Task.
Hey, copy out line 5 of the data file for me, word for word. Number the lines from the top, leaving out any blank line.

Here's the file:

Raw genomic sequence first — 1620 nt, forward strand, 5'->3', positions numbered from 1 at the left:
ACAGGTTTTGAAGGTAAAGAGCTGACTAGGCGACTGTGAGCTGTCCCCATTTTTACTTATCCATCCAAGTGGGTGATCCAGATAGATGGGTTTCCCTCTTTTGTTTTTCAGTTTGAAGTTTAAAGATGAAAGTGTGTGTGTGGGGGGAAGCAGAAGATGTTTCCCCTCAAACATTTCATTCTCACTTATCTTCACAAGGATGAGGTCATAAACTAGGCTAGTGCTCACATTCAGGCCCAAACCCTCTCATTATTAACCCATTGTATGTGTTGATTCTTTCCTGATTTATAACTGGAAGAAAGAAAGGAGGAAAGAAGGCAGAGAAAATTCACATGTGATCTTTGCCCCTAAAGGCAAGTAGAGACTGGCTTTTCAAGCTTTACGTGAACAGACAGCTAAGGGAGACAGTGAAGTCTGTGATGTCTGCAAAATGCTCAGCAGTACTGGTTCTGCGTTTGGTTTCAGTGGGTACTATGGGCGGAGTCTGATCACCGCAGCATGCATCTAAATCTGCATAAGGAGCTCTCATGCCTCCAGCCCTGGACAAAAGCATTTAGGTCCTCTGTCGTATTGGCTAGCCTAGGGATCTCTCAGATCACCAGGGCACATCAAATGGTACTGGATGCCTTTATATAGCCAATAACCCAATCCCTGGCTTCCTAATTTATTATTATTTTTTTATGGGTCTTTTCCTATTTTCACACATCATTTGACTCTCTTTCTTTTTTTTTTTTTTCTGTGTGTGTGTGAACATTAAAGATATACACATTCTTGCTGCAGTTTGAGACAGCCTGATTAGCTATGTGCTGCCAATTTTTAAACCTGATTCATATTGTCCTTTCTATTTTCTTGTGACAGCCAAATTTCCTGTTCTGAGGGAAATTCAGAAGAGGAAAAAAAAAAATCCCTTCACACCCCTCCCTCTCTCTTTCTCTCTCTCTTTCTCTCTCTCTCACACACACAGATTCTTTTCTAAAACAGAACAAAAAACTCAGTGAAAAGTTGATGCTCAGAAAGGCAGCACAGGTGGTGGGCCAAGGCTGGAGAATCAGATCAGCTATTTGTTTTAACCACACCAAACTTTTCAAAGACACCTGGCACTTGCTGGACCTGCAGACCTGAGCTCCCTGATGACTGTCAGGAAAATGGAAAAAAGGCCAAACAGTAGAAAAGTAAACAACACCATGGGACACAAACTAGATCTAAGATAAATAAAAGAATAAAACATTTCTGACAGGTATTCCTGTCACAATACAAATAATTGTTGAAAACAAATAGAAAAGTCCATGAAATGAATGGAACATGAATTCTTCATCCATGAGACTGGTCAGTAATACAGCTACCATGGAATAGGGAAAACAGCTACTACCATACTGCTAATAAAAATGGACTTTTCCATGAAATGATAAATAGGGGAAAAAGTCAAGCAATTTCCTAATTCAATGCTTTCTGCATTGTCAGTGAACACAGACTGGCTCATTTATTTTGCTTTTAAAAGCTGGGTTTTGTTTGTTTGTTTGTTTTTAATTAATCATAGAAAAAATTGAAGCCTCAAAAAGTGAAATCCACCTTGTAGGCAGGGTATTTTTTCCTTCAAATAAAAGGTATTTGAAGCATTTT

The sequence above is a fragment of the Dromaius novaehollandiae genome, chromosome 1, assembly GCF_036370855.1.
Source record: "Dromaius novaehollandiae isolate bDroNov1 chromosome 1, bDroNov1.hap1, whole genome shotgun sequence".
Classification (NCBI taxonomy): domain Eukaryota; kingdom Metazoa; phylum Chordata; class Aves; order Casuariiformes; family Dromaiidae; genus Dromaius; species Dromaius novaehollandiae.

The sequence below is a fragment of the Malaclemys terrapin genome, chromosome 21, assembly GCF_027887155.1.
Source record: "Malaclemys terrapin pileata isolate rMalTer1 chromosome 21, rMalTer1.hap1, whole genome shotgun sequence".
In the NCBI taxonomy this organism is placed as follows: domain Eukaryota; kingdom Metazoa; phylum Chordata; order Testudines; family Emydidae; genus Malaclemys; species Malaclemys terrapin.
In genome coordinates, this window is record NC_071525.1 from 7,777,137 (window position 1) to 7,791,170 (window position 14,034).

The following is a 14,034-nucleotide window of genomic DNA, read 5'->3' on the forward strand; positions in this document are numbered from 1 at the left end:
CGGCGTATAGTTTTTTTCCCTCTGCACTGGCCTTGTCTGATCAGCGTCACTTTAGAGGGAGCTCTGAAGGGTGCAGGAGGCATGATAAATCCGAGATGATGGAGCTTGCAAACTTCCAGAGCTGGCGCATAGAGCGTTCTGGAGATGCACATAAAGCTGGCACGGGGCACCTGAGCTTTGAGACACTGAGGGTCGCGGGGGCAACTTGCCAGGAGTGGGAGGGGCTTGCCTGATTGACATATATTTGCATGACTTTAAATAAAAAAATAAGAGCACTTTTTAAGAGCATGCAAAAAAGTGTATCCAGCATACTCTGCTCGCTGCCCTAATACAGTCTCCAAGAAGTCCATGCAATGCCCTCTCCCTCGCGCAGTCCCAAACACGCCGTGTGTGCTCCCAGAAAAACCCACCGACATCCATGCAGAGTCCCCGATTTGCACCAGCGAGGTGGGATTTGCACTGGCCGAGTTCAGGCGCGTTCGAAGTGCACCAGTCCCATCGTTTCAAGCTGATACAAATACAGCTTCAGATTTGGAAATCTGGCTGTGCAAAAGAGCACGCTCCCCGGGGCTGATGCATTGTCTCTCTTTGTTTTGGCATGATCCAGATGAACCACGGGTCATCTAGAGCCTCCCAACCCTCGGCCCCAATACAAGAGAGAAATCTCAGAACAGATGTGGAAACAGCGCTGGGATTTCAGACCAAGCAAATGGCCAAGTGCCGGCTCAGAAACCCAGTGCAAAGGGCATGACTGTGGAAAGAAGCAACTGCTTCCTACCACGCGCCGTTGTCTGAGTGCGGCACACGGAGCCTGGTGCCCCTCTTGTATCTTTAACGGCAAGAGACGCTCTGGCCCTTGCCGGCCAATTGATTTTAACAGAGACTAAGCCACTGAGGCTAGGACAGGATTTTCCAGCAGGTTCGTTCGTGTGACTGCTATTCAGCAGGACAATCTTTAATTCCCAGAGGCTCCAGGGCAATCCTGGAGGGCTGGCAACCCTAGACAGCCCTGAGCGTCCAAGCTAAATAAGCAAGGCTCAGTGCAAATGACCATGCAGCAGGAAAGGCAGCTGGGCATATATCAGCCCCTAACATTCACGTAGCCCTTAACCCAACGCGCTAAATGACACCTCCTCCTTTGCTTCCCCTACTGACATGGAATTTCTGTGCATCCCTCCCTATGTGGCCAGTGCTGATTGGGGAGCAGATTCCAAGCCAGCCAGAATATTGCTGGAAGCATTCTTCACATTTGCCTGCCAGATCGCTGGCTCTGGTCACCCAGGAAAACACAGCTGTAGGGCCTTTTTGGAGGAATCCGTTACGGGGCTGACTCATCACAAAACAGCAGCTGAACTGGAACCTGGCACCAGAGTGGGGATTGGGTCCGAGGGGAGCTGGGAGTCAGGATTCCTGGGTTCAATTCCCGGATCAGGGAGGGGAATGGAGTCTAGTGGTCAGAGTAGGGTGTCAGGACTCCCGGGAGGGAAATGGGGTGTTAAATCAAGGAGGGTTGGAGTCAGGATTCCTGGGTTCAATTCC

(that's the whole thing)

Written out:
Classification (NCBI taxonomy): domain Eukaryota; kingdom Metazoa; phylum Chordata; class Aves; order Casuariiformes; family Dromaiidae; genus Dromaius; species Dromaius novaehollandiae.